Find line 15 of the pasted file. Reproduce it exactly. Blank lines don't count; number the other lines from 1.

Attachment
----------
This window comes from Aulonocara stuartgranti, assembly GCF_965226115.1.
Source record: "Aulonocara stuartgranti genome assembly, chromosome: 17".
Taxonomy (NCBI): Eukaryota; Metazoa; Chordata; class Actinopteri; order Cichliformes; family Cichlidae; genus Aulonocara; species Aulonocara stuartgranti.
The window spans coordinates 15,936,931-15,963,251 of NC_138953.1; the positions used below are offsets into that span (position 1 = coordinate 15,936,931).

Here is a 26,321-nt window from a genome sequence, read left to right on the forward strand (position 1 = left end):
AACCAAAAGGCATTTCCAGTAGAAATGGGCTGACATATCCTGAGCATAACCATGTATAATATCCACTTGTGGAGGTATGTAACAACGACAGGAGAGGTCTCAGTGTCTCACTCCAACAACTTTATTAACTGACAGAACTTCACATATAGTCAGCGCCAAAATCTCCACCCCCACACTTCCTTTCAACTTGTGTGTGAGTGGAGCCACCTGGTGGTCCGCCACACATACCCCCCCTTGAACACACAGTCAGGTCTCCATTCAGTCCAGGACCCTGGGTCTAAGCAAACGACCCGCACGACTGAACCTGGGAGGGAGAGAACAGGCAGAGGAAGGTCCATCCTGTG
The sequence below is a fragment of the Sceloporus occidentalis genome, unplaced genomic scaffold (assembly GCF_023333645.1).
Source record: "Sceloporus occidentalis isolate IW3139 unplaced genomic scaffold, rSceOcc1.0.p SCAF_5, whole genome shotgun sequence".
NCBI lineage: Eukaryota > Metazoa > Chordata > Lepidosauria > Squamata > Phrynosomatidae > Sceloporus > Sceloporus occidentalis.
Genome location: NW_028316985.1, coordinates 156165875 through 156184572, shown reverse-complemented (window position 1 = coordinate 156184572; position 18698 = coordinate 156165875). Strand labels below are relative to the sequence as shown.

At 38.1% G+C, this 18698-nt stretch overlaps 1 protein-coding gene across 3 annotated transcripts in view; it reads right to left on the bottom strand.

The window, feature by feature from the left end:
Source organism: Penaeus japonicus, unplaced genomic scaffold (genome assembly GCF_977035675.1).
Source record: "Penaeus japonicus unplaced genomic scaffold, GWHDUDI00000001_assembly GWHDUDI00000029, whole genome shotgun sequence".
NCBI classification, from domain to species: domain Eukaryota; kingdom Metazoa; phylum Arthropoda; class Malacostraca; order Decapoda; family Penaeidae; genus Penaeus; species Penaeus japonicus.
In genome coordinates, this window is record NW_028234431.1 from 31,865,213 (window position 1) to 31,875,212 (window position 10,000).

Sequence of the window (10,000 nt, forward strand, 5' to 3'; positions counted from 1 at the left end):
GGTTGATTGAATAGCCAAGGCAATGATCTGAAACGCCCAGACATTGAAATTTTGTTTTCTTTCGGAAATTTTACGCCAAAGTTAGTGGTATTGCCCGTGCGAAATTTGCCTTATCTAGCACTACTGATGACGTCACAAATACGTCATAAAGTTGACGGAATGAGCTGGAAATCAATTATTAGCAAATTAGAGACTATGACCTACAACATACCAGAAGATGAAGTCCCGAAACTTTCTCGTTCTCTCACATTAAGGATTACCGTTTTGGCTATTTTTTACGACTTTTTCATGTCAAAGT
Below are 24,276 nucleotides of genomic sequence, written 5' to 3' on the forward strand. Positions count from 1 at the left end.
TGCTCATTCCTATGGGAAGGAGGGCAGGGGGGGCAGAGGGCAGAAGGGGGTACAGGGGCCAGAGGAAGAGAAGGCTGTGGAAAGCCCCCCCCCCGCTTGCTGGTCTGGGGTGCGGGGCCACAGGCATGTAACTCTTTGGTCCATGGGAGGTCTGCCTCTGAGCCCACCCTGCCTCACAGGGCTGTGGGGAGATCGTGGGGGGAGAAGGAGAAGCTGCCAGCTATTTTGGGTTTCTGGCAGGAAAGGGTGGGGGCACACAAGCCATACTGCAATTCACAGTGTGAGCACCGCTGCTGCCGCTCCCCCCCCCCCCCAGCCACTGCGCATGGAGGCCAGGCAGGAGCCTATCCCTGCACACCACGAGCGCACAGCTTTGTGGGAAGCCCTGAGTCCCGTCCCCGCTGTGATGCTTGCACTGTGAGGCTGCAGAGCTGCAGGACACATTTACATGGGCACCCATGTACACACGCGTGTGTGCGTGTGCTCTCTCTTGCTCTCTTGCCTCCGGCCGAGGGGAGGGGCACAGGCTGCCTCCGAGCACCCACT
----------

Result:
NCBI classification, from domain to species: domain Eukaryota; kingdom Metazoa; phylum Arthropoda; class Malacostraca; order Decapoda; family Penaeidae; genus Penaeus; species Penaeus japonicus.